Leaving a lasting impact: The Queen Elizabeth Diamond Jubilee Trust

Chief Executive
Organisation: The Queen Elizabeth Diamond Jubilee Trust

The Countess of Wessex, Highness Sophie meets the mother and her retinopathy of prematurity(ROP) baby during her recent visit to the Govt Hospital, Hyderabad, India/ Rajesh Pandey/ Story: Leaving a lasting impact: The Queen Elizabeth Diamond Jubilee TrustThe year 2012 marked Her Majesty Queen Elizabeth II’s Diamond Jubilee as Queen and as Head of the Commonwealth. It was the latter – her sixty years’ remarkable service to the Commonwealth – that prompted the creation of the Trust, with the blessing of Commonwealth Heads of Government.  The Trust’s mission was clear: to mark and celebrate The Queen’s contribution by enriching the lives of people from all backgrounds across the Commonwealth.

The decision was made early on that the Trust would be time-limited, spending out all the resources at its disposal in programmes lasting no more than five years, and then closing. By adopting this “spend out” approach the Trust could concentrate its resources, keep overheads to a minimum and aim for maximum, game-changing impact. For the same reason it decided to focus on just two programmes.

In a famous speech at the age of just 21 the then Princess Elizabeth said to the people of the Commonwealth: “I declare before you all that my whole life, whether it be long or short, shall be devoted to your service” – and has been true to her word. What should the Trust’s two programmes be, to reflect adequately her remarkable service to the Commonwealth, and create a fitting and lasting legacy?

They would need to have an impact across the entire Commonwealth – 53 countries spread across the globe. They would need to be ambitious, able to secure widespread support, touching many lives now and in the future – and achievable within five years with the resources at the Trust’s disposal.

An early decision was that one of the two programmes would focus on youth: The Queen’s Young Leaders Programme.

For the second many options were considered. But the case for tackling avoidable blindness was compelling.  It fulfilled our criteria.  Besides, the expertise was there; the solutions were there, and were tried, tested and affordable.  Yet tragically people were still losing their sight when it could be avoided. By supporting this cause we could bring about systems change that would endure. The Trust had found its path.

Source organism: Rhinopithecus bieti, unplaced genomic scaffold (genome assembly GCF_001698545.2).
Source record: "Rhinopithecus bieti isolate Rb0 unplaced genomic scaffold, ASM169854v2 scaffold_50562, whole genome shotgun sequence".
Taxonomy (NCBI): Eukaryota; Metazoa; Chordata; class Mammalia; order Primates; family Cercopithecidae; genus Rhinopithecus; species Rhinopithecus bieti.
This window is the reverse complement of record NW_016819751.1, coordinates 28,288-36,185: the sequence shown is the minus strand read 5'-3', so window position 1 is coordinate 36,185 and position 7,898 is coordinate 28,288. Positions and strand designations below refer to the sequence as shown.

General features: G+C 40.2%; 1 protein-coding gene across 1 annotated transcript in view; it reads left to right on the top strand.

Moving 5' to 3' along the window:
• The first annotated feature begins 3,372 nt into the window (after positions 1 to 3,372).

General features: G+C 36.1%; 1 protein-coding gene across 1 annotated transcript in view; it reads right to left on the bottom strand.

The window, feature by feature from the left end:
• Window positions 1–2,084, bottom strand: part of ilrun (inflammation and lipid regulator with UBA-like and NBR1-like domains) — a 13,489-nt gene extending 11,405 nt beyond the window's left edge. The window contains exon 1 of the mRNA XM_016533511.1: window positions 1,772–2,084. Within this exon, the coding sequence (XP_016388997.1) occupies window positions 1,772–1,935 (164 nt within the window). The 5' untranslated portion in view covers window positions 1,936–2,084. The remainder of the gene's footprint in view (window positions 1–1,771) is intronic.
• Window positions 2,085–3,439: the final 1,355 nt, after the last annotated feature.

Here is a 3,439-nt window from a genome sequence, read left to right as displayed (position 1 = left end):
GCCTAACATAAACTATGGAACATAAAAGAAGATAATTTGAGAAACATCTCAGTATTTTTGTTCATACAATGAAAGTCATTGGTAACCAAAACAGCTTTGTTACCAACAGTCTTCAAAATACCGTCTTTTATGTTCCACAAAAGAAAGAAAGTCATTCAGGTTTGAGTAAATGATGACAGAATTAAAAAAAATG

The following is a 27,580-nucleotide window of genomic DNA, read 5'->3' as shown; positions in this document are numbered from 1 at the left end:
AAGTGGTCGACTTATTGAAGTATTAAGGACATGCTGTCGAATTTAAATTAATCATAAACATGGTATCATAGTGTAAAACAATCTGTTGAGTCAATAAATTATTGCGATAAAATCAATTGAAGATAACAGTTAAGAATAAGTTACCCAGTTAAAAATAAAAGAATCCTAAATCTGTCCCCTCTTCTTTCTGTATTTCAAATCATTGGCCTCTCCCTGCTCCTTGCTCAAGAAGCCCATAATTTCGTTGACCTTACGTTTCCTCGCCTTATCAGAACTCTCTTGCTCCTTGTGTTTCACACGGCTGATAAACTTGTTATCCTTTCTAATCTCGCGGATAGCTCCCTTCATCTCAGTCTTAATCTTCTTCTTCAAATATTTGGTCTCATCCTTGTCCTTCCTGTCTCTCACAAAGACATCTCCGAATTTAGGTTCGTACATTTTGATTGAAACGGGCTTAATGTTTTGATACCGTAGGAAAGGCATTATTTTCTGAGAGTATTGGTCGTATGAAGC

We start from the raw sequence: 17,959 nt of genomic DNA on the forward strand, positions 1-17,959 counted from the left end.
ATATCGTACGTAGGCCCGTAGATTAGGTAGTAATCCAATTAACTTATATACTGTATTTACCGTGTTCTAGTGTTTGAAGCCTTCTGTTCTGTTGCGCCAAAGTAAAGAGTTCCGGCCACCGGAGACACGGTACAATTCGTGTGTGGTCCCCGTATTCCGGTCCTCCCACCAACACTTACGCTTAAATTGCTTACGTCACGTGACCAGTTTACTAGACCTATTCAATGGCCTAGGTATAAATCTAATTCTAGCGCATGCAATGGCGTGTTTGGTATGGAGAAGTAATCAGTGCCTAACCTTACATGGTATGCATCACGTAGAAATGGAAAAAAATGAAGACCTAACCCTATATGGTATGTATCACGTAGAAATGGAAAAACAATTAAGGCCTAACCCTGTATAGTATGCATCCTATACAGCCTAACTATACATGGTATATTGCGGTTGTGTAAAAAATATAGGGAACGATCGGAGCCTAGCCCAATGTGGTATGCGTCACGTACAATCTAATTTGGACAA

Our eye health programmes ended in 2019. We were privileged to work with extraordinary partners and achieved everything we had planned. 11 Commonwealth countries on track to eliminate blinding trachoma. 13 providing screening and treatment for diabetic retinopathy. Programmes in India to preserve the sight of infants born prematurely, and national guidelines to underpin further rollout across the country. Links forged, and capacity built, right across the Commonwealth. And a commitment by Commonwealth Heads of Government, meeting in London in 2018, to take action towards access to quality eye care for all.

The Trust will close in early 2020. We are grateful to the eye health sector for its welcome and for travelling this road with us. We bow out, confident that your vital work will continue and in time end the scandal of avoidable blindness.

Our parting message to you? Do not hide your light under a bushel. The more decision makers hear your compelling message and act on it, the faster progress will be. We can stop people from going blind from causes that can be entirely avoided.

Image on top: The Countess of Wessex, Highness Sophie meets the mother and her retinopathy of prematurity(ROP) baby during her recent visit to the Govt Hospital, Hyderabad, India/ Photo by Rajesh Pandey